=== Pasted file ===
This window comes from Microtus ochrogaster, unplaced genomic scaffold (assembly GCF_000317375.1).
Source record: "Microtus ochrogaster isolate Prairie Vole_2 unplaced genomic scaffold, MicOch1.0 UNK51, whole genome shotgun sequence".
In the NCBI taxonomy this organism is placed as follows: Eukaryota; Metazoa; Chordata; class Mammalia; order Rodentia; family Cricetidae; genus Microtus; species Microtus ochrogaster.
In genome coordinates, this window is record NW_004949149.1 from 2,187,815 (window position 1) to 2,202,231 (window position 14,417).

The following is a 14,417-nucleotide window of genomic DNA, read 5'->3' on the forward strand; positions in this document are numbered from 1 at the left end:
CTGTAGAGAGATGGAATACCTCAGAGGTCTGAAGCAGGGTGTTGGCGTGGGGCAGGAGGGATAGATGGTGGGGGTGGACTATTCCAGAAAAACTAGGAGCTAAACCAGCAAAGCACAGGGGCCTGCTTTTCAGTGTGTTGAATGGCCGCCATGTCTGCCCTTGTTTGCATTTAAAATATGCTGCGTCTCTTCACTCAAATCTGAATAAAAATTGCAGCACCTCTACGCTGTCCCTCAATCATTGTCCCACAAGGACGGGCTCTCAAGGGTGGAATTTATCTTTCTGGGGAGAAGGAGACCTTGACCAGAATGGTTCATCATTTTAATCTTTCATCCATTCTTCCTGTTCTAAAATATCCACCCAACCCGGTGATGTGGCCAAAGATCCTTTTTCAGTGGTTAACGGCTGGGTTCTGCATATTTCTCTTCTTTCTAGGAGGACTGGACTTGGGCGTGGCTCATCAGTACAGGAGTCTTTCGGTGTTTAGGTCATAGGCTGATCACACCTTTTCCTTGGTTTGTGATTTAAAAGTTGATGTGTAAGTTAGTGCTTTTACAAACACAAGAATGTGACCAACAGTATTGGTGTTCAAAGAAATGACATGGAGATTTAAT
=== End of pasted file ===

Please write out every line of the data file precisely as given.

This window comes from Microtus ochrogaster, unplaced genomic scaffold (assembly GCF_000317375.1).
Source record: "Microtus ochrogaster isolate Prairie Vole_2 unplaced genomic scaffold, MicOch1.0 UNK51, whole genome shotgun sequence".
In the NCBI taxonomy this organism is placed as follows: Eukaryota; Metazoa; Chordata; class Mammalia; order Rodentia; family Cricetidae; genus Microtus; species Microtus ochrogaster.
In genome coordinates, this window is record NW_004949149.1 from 2,187,815 (window position 1) to 2,202,231 (window position 14,417).

The following is a 14,417-nucleotide window of genomic DNA, read 5'->3' on the forward strand; positions in this document are numbered from 1 at the left end:
CTGTAGAGAGATGGAATACCTCAGAGGTCTGAAGCAGGGTGTTGGCGTGGGGCAGGAGGGATAGATGGTGGGGGTGGACTATTCCAGAAAAACTAGGAGCTAAACCAGCAAAGCACAGGGGCCTGCTTTTCAGTGTGTTGAATGGCCGCCATGTCTGCCCTTGTTTGCATTTAAAATATGCTGCGTCTCTTCACTCAAATCTGAATAAAAATTGCAGCACCTCTACGCTGTCCCTCAATCATTGTCCCACAAGGACGGGCTCTCAAGGGTGGAATTTATCTTTCTGGGGAGAAGGAGACCTTGACCAGAATGGTTCATCATTTTAATCTTTCATCCATTCTTCCTGTTCTAAAATATCCACCCAACCCGGTGATGTGGCCAAAGATCCTTTTTCAGTGGTTAACGGCTGGGTTCTGCATATTTCTCTTCTTTCTAGGAGGACTGGACTTGGGCGTGGCTCATCAGTACAGGAGTCTTTCGGTGTTTAGGTCATAGGCTGATCACACCTTTTCCTTGGTTTGTGATTTAAAAGTTGATGTGTAAGTTAGTGCTTTTACAAACACAAGAATGTGACCAACAGTATTGGTGTTCAAAGAAATGACATGGAGATTTAAT